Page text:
Jayda Fransen is the interim leader of Britain First, and the far-right group has got a new slogan many will find eerily familiar.
Fransen, who in early November was fined nearly £2,000 by South Bedfordshire Magistrates' Court for 'religiously aggravated' assault, wearing a political uniform, and also faced a charge for failing to surrender as part of her bail conditions.
Her temporary promotion from deputy to leader is due to Paul Golding's decision to step back while he deals with 'personal issues'.
Seeing an opportunity as grabbed by 'Mr Brexit' Nigel Farage, to capitalise on anti-establishment feeling, the far right group has begun using Donald Trump's election slogan - but replacing the word 'America' for 'Britain'.
Aping the American's presidential run, a email to supporters on Monday night prominently featured the phrase 'Make Britain Great Again'.
The slogan was used in a message inviting recipients to the party's annual 'conference' in south east London on Saturday.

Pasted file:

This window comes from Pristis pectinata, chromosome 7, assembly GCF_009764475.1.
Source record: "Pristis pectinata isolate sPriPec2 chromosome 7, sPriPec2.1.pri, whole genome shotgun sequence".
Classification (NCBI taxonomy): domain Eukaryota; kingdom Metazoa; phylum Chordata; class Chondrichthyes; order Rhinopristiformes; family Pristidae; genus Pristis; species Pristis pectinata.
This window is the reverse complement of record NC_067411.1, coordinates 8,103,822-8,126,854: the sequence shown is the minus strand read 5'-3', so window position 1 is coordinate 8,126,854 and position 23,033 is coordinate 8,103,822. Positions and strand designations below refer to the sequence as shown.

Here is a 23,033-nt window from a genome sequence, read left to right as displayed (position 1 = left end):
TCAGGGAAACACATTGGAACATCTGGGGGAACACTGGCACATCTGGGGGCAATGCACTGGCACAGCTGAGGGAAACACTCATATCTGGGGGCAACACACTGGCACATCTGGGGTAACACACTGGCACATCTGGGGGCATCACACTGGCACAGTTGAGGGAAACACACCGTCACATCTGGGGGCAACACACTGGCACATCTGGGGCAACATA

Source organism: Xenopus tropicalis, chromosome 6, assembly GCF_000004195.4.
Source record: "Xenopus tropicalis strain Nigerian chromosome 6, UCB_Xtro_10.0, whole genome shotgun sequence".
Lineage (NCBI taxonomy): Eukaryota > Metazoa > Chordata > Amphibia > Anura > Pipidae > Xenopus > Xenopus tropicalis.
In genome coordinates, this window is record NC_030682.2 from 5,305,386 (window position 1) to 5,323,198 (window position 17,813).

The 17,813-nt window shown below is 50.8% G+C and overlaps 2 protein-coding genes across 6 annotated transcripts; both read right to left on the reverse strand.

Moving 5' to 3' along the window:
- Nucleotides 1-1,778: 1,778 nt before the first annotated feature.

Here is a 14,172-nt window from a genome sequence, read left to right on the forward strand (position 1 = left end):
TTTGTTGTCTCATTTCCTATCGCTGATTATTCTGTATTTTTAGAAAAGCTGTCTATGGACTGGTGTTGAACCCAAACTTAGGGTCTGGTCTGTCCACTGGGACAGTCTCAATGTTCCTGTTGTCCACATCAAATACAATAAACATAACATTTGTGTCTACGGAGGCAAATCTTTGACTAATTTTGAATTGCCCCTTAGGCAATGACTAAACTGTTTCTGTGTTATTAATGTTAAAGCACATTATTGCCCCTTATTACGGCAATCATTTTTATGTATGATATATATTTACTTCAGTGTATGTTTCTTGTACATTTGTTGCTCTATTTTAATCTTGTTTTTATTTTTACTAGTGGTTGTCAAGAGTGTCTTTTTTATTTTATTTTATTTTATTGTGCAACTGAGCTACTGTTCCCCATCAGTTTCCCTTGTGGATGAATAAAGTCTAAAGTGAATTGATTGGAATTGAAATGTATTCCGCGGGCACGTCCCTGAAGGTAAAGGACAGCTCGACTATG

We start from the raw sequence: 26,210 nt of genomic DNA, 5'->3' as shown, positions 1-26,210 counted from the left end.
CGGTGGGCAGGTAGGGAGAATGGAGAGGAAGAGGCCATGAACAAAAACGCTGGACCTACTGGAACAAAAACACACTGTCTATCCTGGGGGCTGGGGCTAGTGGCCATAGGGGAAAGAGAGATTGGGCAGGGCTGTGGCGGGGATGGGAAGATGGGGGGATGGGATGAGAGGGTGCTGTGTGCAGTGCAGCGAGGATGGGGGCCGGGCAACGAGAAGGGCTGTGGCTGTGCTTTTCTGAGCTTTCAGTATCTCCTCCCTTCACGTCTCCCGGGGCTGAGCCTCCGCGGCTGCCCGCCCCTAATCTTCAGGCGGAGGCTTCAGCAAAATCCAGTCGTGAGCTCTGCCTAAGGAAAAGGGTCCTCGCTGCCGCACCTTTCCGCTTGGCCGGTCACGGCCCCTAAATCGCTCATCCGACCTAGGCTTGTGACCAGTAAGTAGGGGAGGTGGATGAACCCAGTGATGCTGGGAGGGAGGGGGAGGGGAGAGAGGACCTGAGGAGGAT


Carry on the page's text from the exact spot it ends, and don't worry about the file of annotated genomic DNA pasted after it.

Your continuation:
According to the conference's Facebook event page, Britain First are expecting 107 attendees.
Britain First is not the only group coveting what they believe to be a silver bullet slogan.
A member of Ukip's youth wing sold versions of the Trump hats at the Ukip conference in September 2016.
Prior to this, the Brexit vote was characterised by the Daily Star, as a chance to 'Make Britain Great Again'.
Under US copyright law, political slogans and ideas are up for grabs, and protected by the First Amendment.
The slogan 'Make America Great Again' is itself a plagiarism of a slogan used by president Ronald Reagan in the 1980 race.
Reagan's campaign used the words 'Let's Make America Great Again' in speeches and literature.
The phrase was also used by president Bill Clinton in 1991.
Britain First is solving its main problem: the lack of a something to write on a hat.